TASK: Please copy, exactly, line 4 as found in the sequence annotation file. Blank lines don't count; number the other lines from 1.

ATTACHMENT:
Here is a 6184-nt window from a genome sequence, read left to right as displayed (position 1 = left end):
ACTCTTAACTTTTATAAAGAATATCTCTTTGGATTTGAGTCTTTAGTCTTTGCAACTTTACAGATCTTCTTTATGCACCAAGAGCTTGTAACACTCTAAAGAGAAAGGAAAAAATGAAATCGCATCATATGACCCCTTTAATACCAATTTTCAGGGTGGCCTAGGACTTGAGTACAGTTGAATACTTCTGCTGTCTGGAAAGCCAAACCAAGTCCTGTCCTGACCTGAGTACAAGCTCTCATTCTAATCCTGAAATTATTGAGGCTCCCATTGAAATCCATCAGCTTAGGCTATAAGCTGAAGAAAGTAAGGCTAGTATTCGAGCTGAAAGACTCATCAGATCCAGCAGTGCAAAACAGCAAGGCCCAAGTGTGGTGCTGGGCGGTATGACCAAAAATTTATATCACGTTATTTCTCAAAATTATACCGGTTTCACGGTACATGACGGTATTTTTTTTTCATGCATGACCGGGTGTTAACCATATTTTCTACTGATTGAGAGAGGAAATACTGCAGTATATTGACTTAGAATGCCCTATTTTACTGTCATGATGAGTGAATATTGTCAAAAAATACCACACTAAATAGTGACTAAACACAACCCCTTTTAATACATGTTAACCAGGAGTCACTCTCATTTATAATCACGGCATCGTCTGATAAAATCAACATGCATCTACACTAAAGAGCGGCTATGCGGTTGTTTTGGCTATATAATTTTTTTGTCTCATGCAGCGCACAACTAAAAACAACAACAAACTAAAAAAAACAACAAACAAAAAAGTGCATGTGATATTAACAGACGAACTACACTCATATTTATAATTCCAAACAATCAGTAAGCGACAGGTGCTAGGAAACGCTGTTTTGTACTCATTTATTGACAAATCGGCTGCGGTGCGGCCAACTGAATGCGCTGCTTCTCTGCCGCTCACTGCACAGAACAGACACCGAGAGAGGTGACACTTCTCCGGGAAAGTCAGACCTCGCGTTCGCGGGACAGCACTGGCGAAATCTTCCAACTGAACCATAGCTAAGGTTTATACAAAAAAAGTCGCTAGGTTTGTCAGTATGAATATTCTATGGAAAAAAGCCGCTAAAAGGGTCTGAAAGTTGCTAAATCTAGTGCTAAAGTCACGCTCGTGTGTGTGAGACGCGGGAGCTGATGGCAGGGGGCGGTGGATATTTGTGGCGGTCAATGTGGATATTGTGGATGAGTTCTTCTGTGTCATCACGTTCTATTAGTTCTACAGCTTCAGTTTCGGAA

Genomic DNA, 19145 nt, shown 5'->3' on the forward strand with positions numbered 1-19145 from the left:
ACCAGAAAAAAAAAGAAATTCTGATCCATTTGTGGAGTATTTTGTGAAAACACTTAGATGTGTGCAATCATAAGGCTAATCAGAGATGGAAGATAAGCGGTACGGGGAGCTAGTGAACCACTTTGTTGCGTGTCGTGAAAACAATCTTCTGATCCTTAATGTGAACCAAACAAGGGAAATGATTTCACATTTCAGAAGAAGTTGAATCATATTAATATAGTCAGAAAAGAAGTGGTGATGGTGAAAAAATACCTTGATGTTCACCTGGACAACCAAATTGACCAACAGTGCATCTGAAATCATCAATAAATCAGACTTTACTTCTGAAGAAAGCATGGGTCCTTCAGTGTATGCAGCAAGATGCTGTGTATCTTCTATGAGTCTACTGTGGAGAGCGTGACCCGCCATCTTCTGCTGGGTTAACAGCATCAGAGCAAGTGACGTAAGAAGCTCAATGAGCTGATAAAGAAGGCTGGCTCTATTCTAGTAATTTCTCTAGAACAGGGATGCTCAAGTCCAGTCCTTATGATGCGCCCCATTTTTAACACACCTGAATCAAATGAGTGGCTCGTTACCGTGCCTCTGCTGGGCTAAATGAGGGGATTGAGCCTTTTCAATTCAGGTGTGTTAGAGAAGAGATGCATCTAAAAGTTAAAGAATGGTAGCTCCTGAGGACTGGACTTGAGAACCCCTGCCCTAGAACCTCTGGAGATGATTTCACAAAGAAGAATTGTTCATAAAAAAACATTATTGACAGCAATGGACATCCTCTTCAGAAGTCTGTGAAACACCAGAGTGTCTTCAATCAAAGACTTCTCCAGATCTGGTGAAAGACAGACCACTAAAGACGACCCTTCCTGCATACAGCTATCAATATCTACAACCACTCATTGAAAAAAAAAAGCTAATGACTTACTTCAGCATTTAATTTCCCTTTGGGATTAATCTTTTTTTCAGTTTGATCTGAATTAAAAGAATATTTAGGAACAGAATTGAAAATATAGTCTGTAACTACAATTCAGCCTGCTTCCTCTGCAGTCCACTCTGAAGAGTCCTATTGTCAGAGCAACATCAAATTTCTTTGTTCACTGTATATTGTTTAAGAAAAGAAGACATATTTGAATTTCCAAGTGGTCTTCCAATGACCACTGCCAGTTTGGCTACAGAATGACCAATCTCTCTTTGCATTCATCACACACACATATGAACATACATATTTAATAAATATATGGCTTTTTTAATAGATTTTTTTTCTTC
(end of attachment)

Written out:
ACCAGAAAAAAAAAGAAATTCTGATCCATTTGTGGAGTATTTTGTGAAAACACTTAGATGTGTGCAATCATAAGGCTAATCAGAGATGGAAGATAAGCGGTACGGGGAGCTAGTGAACCACTTTGTTGCGTGTCGTGAAAACAATCTTCTGATCCTTAATGTGAACCAAACAAGGGAAATGATTTCACATTTCAGAAGAAGTTGAATCATATTAATATAGTCAGAAAAGAAGTGGTGATGGTGAAAAAATACCTTGATGTTCACCTGGACAACCAAATTGACCAACAGTGCATCTGAAATCATCAATAAATCAGACTTTACTTCTGAAGAAAGCATGGGTCCTTCAGTGTATGCAGCAAGATGCTGTGTATCTTCTATGAGTCTACTGTGGAGAGCGTGACCCGCCATCTTCTGCTGGGTTAACAGCATCAGAGCAAGTGACGTAAGAAGCTCAATGAGCTGATAAAGAAGGCTGGCTCTATTCTAGTAATTTCTCTAGAACAGGGATGCTCAAGTCCAGTCCTTATGATGCGCCCCATTTTTAACACACCTGAATCAAATGAGTGGCTCGTTACCGTGCCTCTGCTGGGCTAAATGAGGGGATTGAGCCTTTTCAATTCAGGTGTGTTAGAGAAGAGATGCATCTAAAAGTTAAAGAATGGTAGCTCCTGAGGACTGGACTTGAGAACCCCTGCCCTAGAACCTCTGGAGATGATTTCACAAAGAAGAATTGTTCATAAAAAAACATTATTGACAGCAATGGACATCCTCTTCAGAAGTCTGTGAAACACCAGAGTGTCTTCAATCAAAGACTTCTCCAGATCTGGTGAAAGACAGACCACTAAAGACGACCCTTCCTGCATACAGCTATCAATATCTACAACCACTCATTGAAAAAAAAAAGCTAATGACTTACTTCAGCATTTAATTTCCCTTTGGGATTAATCTTTTTTTCAGTTTGATCTGAATTAAAAGAATATTTAGGAACAGAATTGAAAATATAGTCTGTAACTACAATTCAGCCTGCTTCCTCTGCAGTCCACTCTGAAGAGTCCTATTGTCAGAGCAACATCAAATTTCTTTGTTCACTGTATATTGTTTAAGAAAAGAAGACATATTTGAATTTCCAAGTGGTCTTCCAATGACCACTGCCAGTTTGGCTACAGAATGACCAATCTCTCTTTGCATTCATCACACACACATATGAACATACATATTTAATAAATATATGGCTTTTTTAATAGATTTTTTTTCTTC